Aim: To develop a polymer cutting process with GHz Burst fs lasers on intraocular lenses (IOLs) to eliminate labor-intensive, energy consuming operational steps and lower the defect rate.
Challenges: Hydrophobic polymer materials are used for IOLs offering immense biocompatibility. However, hydrophobicity brings more challenges to the cutting step of the material which is already highly sensitive to any type of machining. Currently, lenses are first hardened at -45°C to prepare for machining with a cryogenic cooling method and cut via CNC lathing. Though the target process time is achieved, defect rate remains high and cooling step introduces additional complexity and cost to the processing cycle. Although fs lasers are perfect for efficient machining of polymers, increasing their involvement in medical devices industry, there are technical and business challenges for current solutions. Polymers are more sensitive than metals in terms of heat-effect, quickly resulting in chip formation and crystallization. Therefore, pulse energy optimization is critical, limiting the flexibility in processing speed. To increase processing speed, industry works on high power fs-laser solutions with multi-beam scanning technology. However, these solutions have significantly complex laser architecture and scanning system. Above all, processing speed is a real business deal-breaker as an obstacle to industrial scalability.
Benefits: Compared to conventional CNC lathing, fs-laser solutions offer exceptional advantages like unprecedented precision bringing highest level quality, flexibility in machining structure, no tool wear and minimized maintenance, minimized/zero material and chemical waste, and minimized human contact. GHz Burst Technology proudly offers an industrially scalable solution to micromachining that enables to exploit these advantages of fs-lasers even eliminating the heat-effect, especially impacting delicate materials like polymers. It solves the processing speed problem with affordable investment, maintenance/service and operating cost. Eventually, both throughput and quality of manufacturing increases on an unprecedented level which makes this technology a candidate state-of-the-art, particularly for polymer which is widely used for high precision requiring medical devices like IOLs.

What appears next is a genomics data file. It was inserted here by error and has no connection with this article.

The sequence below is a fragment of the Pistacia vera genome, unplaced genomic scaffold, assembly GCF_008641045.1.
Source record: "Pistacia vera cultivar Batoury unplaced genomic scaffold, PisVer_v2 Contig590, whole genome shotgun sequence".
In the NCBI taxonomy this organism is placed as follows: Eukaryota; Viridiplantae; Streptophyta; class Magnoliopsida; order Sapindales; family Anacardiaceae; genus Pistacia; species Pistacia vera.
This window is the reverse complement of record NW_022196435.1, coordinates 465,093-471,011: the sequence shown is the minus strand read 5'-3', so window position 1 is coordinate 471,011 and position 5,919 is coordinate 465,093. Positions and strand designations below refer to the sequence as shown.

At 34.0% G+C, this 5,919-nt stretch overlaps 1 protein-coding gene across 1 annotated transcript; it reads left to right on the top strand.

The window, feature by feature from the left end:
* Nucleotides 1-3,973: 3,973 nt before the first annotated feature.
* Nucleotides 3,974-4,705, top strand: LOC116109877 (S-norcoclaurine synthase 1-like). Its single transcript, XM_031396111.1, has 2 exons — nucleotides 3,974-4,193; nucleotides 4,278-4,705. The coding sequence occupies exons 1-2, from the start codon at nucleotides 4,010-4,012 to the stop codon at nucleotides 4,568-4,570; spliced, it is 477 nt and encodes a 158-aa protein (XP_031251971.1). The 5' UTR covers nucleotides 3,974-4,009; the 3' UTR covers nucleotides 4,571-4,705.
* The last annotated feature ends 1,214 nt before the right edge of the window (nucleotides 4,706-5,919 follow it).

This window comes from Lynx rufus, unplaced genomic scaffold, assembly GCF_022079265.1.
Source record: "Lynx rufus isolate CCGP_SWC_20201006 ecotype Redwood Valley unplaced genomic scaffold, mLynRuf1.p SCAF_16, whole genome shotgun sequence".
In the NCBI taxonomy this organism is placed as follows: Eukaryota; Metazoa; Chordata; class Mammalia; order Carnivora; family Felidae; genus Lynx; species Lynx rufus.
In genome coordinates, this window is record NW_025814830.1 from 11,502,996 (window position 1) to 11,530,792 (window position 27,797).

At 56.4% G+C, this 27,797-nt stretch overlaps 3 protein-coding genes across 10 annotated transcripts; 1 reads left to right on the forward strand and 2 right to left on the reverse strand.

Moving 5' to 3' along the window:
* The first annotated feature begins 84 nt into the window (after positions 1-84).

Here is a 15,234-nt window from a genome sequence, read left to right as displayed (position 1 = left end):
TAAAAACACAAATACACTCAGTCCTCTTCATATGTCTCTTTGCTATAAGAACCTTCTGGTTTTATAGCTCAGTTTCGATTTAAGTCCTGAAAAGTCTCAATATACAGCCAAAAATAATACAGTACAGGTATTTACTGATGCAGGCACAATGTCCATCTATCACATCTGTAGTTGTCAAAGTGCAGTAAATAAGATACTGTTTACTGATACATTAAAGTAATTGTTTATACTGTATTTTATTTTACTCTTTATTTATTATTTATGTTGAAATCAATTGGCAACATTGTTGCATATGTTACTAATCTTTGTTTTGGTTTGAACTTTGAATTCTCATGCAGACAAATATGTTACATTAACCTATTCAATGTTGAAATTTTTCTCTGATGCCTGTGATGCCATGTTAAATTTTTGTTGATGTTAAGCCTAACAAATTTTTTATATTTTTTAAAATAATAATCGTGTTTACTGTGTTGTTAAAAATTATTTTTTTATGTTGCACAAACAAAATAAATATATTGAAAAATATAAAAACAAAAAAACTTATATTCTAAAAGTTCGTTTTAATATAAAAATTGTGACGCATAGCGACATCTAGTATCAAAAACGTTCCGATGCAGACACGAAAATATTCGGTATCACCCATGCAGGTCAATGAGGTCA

Activities & Present achievements: The experiment will optimize the haptic cutting process on IOLs. The aim is to create a proof of concept and to come up with the optimum specs for polymer materials which are scalable in all corresponding industries. This will involve the implementation of high-speed scanning and translation systems, machine learning algorithm to optimize laser parameters for high quality and high-speed polymer processing, polymer processing parameter optimization on bulk lens material and different laser-cutting experiments on lenses. An IP opportunity on polymer application is foreseen.
Current Status: Both Deliverables for the technology development phase were completed on time and passed the acceptance criteria agreed. Industrial needs and desired parameters for the lenses to be processed have been established with partners and most challenging steps for further development have been established.